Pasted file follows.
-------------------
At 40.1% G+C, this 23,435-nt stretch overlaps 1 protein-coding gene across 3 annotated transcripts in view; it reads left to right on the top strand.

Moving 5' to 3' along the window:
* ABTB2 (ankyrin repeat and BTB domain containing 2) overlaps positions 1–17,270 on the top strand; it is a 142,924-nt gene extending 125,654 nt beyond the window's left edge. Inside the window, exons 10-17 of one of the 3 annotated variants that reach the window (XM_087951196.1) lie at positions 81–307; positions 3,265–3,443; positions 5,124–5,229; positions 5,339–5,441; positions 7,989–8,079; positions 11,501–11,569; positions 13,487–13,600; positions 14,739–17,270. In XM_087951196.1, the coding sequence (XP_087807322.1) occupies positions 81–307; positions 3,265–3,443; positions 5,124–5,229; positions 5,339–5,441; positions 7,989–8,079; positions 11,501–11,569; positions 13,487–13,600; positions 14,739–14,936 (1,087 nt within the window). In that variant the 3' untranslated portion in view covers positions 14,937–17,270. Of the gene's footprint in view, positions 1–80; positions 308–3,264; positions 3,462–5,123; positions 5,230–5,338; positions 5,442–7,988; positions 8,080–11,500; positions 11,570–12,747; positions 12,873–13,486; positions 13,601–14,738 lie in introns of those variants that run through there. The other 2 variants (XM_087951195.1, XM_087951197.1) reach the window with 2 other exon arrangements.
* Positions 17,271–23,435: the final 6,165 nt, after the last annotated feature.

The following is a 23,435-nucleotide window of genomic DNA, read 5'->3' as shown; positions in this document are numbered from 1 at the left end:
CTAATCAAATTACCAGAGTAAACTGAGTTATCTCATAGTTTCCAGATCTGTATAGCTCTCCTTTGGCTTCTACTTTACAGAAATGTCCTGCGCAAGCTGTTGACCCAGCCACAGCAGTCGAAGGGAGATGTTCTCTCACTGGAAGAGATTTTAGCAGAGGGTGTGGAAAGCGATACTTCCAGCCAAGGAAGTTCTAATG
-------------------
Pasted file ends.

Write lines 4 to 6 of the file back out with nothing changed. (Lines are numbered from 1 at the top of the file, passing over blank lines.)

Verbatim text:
* Positions 17,271–23,435: the final 6,165 nt, after the last annotated feature.

The following is a 23,435-nucleotide window of genomic DNA, read 5'->3' as shown; positions in this document are numbered from 1 at the left end:
CTAATCAAATTACCAGAGTAAACTGAGTTATCTCATAGTTTCCAGATCTGTATAGCTCTCCTTTGGCTTCTACTTTACAGAAATGTCCTGCGCAAGCTGTTGACCCAGCCACAGCAGTCGAAGGGAGATGTTCTCTCACTGGAAGAGATTTTAGCAGAGGGTGTGGAAAGCGATACTTCCAGCCAAGGAAGTTCTAATG